What is on your side is Brian's ongoing hard work, success in classes, mentorship and support by his advisor and experience in clinics that was not criticized similarly. If he was passing these and NO ONE ever gave him warnings, failing grades, or indications that there was a problem, then Hopkins has little to stand on. My gut feeling is they will work with you, but he will need strong advocates, and these should be a combination of faculty/advisors who have worked with him and someone educated in disability. It is fantastic that cheesecake has a name of someone in this DSS group - I am not familiar with that.

    I am also leaning towards contacting a lawyer. I suspect that simply walking into one of these meetings and introducing your lawyer, would have a profound impact.

    Regardless of the outcome, which I suspect will ultimately be in Brian's favor, this is just a terrible blow. I am so sorry.

    As we know, there are a lot of people in this world who discriminate and are not sympathetic, and this includes doctors. This will become a problem in future clinical rotations regardless of what happens now, so this is the time to sit down with all the powers and make a plan. Clinical rotations can be incredibly demanding. Fortunately for Brian, because of recent changes in work hours for medical residents, this has trickled down to medical students and has given students more of a cushion/flexibility.

    And fyi - there is no reason to wait a year to re-test and re-enter clinical rotations. You can enter clinical rotations any month of the year. Students change their schedule, have personal issues, or for reasons related to ongoing research projects change their clinic schedules all the time. This is no reason for them to deny you entry this year once this situation is cleared up. Also, many many students take a year off before clinical rotations to do a research project, so this is also very acceptable. It does make returning to clinical rotations more challenging though.

    We are all rooting for Brian.
    Last edited by hlh; 02-27-2012 at 07:01 PM.

  7. #737
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    hlh

    There were no warning that Brian's performance was lacking in any way. That's why this was such a shock. After Brian successfully completed his final class I thought that everything was set for him to begin clinical rotations.

    I said this in an earlier email. What I believe is going on here Hopkins politics. I suspect that there were doctors who didn't agree with the admissions committee's decision 3 years ago to admit Brian to medical school. This is now their opportunity to enforce their view point and Brian. This is Hopkins politics playing out with Brian as the victim. The people who supported Brian's admission have to step up and stand by their decision.

    Brian has worked very hard and at times sacrificed his health to participate in this program. On the financial side Brian has significant student loans that he's obligated to repay and my wife and I have also made a major financial commitment to support Brian because Hopkins could not provide suitable handicap accessible housing.

    Over the weekend I contacted an attorney who knows Brian and has worked on other legal matters for Brian. If it's necessary we will ask him to travel to Baltimore. This sounds terrible and I can't imagine going down this path.

    Roger

  8. #738
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    Brian just received a call from the Dean at the medical school. The decision has been overturned Brian starts class again tomorrow. Brian will use his first six week clinical rotation to make the required changes in how he completes a physical examination.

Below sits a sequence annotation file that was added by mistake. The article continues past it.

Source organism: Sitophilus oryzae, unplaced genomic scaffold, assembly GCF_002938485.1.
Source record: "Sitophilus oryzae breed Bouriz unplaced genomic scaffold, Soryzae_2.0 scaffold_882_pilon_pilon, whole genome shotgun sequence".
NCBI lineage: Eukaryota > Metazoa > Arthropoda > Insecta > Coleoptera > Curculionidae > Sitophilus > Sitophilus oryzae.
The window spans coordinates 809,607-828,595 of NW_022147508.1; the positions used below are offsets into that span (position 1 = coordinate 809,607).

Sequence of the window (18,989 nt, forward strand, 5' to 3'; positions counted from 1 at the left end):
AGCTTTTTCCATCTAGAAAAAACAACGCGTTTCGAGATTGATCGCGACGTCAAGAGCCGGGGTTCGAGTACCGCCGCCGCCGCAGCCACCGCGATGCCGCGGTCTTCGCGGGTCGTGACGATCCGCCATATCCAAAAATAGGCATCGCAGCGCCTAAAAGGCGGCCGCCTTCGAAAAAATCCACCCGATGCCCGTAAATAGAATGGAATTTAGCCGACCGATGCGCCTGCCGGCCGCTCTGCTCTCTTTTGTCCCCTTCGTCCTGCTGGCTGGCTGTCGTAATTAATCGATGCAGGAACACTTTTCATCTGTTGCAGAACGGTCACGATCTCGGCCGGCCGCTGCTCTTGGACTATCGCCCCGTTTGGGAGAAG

Tomorrow Brian has a meeting where they will discuss the accommodations that he will need during each clinical rotation. All the accommodations are to be documented which is good so that Brian know exactly what is expected.

    The way that this was handled last Friday put us all through a lot of unnecessary stress.

    Roger

  9. #739
    Quote Originally Posted by Roger View Post
    Brian just received a call from the Dean at the medical school. The decision has been overturned Brian starts class again tomorrow. Brian will use his first six week clinical rotation to make the required changes in how he completes a physical examination.

    Tomorrow Brian has a meeting where they will discuss the accommodations that he will need during each clinical rotation. All the accommodations are to be documented which is good so that Brian know exactly what is expected.

    The way that this was handled last Friday put us all through a lot of unnecessary stress.

    Roger
    Roger: What a rollercoaster! FYI my husband does disability law so if you want or need someone in the region, holler. Also, if Brian needs or wants an advocate there tomorrow, let me know and I would gladly attend. I used to work in Disabled Student Services (DSS) and am well versed in accommodations.
    Every day I wake up is a good one

  10. #740
    [QUOTE=Roger;1497619]Brian just received a call from the Dean at the medical school. The decision has been overturned Brian starts class again tomorrow. Brian will use his first six week clinical rotation to make the required changes in how he completes a physical examination.

    Tomorrow Brian has a meeting where they will discuss the accommodations that he will need during each clinical rotation. All the accommodations are to be documented which is good so that Brian know exactly what is expected.

    The way that this was handled last Friday put us all through a lot of unnecessary stress.

    Roger[/QUOTES]


    There we go.... sanity.

    Very stressful, nonetheless.

    I anticipate that there will be more bumps in the road as clinical rotations progress. Clearly outlining expectations and needed accommodations is the way to go. Both now, and reviewed again at the start of every rotation.

    Good luck.
    Last edited by hlh; 02-29-2012 at 01:14 PM.